Tuesday’s federal budget did not confirm Yukon MP Larry Bagnell’s worst fears about the new Conservative government in Ottawa.
But it came pretty close.
Prime Minister Stephen Harper offered his vision of Canada in the recent throne speech, which did not mention the words ‘North’ or ‘Arctic’ and made one-off references to important northern issues such as “aboriginals” and “the environment.”
Likewise, the first Conservative budget is a disappointment for northerners, said Bagnell.
“As we saw in the throne speech, the North was totally left out,” Bagnell said Tuesday from Ottawa.
“I was looking for references to northern economic development; the search-and-rescue planes for the North, the northern strategy, northern contaminated sites, greenhouse gases, the international polar year were all left out.
“(The Conservatives) made grandiose promises about Arctic sovereignty, with three icebreakers and a deep-water port.
“Those are not mentioned.
“There was nothing for the environment.
“They cancelled about 15 of our greenhouse gas programs.
“Kyoto is, basically, dead.”
But the biggest disappointment is the demise of the Kelowna accord, said Bagnell.
In November 2005, Canadian premiers and the former Liberal government hammered out a $5.1-billion deal with First Nations leaders to close the poverty gap that exists between aboriginals and mainstream Canadian society.
In a January letter to the three northern premiers, Harper agreed to the “targets that were established to reduce aboriginal poverty” over five to 10 years.
And Indian and Northern Affairs minister Jim Prentice re-affirmed Ottawa’s commitment to the “targets and objectives” of Kelowna in Whitehorse last month.
But the budget meets none of the Kelowna commitments.
It includes money for affordable housing in the North and pure water supplies, both of which were separate from the Kelowna deal, said Bagnell.
There’s no reference whatsoever to doing anything about the Kelowna agreements in the future, he said.
The agreements were non-partisan, but were made between “Canada and the aboriginal people of this country, whose relations have been so strained over the years,” he added.
The Union of BC Indian Chiefs responded to Harper’s budget almost immediately.
“Our fear, suspicion and mistrust of (Harper’s) Conservative government to support the historic Kelowna accord were well placed,” chief Stewart Phillip, president of the Union of BC Indian Chiefs, said in a release.
“Today, aboriginal people across Canada learned that (Harper) has a wooden heart to match his wooden smile,” said Phillip.
“In addition, First Nations leaders in British Columbia now understand Indian Affairs minister Jim Prentice speaks with a forked tongue.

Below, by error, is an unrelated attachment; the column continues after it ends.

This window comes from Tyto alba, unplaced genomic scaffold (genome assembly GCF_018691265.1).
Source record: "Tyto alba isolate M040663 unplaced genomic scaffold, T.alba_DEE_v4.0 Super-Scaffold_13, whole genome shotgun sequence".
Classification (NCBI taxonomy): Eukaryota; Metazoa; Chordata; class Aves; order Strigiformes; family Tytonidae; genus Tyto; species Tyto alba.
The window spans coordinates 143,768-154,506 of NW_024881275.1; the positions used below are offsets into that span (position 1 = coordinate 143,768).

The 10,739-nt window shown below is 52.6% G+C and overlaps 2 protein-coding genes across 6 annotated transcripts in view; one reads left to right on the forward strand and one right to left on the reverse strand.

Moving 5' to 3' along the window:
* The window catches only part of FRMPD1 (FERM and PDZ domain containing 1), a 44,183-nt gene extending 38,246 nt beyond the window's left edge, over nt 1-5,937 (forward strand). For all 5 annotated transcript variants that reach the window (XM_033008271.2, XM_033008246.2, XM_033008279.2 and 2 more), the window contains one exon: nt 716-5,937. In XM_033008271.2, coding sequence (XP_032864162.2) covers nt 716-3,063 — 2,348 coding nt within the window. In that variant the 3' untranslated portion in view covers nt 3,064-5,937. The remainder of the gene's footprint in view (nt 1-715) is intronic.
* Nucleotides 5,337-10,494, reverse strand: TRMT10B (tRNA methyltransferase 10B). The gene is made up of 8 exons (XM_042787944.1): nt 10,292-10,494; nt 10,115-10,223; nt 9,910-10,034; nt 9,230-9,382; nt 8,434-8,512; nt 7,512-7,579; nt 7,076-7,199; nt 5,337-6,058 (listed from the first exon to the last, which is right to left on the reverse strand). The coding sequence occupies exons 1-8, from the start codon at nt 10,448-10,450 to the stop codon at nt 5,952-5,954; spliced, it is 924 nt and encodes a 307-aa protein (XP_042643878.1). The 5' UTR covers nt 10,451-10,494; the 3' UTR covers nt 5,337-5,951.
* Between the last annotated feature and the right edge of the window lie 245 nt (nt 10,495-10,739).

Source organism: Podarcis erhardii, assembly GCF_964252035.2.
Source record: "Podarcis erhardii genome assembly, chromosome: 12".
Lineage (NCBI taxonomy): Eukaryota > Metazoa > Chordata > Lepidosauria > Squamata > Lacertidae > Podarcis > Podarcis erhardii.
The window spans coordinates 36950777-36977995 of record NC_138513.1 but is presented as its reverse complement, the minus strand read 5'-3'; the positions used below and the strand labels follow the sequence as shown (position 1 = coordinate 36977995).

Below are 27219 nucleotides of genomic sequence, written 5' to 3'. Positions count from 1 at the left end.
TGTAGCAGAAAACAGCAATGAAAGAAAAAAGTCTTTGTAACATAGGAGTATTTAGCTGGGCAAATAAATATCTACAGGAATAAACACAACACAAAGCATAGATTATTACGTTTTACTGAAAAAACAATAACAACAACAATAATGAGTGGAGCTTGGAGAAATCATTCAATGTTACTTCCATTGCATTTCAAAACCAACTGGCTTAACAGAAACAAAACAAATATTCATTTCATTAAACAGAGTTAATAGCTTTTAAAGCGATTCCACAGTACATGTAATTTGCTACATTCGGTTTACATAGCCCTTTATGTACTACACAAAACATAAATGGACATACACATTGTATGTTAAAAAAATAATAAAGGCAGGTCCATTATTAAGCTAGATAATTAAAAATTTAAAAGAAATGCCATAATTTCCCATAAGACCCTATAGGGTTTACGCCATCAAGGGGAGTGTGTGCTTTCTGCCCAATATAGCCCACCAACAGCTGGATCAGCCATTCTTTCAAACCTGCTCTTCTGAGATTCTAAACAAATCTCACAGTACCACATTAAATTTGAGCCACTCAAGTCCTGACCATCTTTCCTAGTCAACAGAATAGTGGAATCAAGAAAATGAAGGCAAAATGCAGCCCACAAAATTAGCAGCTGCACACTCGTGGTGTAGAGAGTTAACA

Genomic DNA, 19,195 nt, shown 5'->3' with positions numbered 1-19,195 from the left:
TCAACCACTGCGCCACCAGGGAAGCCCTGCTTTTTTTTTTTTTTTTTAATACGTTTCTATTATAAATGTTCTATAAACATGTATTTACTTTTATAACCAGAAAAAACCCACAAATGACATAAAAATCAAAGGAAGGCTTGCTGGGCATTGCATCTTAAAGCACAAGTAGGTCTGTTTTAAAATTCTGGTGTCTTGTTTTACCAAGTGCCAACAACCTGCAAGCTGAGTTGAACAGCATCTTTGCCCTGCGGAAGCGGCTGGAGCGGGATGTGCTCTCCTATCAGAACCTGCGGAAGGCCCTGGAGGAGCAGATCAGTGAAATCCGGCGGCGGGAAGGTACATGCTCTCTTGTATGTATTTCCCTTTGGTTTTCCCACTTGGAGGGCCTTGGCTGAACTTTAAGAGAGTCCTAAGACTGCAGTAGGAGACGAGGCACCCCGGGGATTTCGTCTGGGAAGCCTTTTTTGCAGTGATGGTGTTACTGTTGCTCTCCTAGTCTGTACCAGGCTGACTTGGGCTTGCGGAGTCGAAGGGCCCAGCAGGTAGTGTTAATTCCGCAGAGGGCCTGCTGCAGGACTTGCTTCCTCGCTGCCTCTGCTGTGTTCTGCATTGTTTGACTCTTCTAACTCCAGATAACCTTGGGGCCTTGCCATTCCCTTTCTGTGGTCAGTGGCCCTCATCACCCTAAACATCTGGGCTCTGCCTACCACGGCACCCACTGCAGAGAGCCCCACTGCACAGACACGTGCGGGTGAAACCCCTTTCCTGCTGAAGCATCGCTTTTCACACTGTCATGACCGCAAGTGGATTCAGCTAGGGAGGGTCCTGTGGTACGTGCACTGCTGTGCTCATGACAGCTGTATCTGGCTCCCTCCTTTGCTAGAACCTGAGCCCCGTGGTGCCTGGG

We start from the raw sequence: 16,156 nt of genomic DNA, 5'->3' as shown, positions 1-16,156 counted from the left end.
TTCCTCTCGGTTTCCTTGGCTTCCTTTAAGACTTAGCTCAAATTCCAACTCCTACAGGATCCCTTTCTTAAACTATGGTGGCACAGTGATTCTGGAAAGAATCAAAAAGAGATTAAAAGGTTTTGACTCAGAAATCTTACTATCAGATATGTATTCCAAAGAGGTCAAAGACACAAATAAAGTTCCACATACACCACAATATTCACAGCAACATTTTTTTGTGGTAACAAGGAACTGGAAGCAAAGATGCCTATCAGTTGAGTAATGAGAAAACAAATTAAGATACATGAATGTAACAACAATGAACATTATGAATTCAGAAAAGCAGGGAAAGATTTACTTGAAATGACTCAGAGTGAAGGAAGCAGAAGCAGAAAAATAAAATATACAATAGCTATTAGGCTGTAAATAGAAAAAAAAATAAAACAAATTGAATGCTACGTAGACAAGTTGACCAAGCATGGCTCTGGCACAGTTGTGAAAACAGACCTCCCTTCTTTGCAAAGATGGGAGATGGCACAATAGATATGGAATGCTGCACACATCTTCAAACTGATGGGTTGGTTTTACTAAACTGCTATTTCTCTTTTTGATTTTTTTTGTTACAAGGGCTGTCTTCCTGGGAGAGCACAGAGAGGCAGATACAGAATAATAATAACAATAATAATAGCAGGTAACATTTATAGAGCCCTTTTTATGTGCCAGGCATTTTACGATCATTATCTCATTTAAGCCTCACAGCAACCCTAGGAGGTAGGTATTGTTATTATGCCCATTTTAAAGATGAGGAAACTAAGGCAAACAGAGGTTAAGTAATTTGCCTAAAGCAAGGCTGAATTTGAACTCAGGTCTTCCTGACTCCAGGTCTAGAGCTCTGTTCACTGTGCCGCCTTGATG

“On March 9, 2006, (Prentice) publicly committed to assembled chiefs that he would work hard to put ‘wheels on Kelowna.’
“Rather, the Harper government has chosen to junk the whole accord and relegate it to the proverbial scrap heap.
“Like many First Nations leaders, we waited for the budget speech to get a true sense of this government’s commitment to collaborative approaches with First Nations.
“It is now beyond question; (Harper) has set an adversarial, if not outright hostile tone regarding federal-First Nations relationships in Canada.”
The budget made no reference to base-plus per capita funding for the three northern territories, which Harper supported in his January letter.
“That’s in the companion document, and they’ve proposed to address that in the fall,” said Yukon Premier Dennis Fentie.
“Our MP is totally off base to say there is nothing in here for the Yukon.”
Ottawa is increasing its transfer to the territory.
“In direct fiscal benefit the Yukon will see in this budget an increase of $11.1 million,” said Fentie.
“The federal government has committed to addressing fiscal imbalance.
“For the Yukon, that’s very positive.”
Just because a certain target or issue is not listed as a line item in the federal budget does not mean it is totally off Ottawa’s radar, said Bagnell.
“The thing is, we don’t know whether or not we’re going to see them.
“Maybe they still are in departments. Maybe we’ve got to wait and see.
“But when there is total lack of any vision or reference to the North, it makes you worry.”
The Conservatives will continue the mining exploration flow-through share and eliminate an excise tax on gold nuggets and jewelry.
“As mining is the biggest contributor to the gross territorial product — or at least it used to be — that will be well received by the mining community,” said Bagnell.
They’ll also lower the excise tax on the Yukon Brewing Company Ltd.
“There are a lot of tax cuts for business and some for individuals,” said Bagnell.
“But they are basically on the backs of the most vulnerable — the students, the people who need child care, the aboriginal people and the homeless.
“The homelessness fund works very well in the Yukon, and I have no idea if they are going to renew that because there is no mention of that.”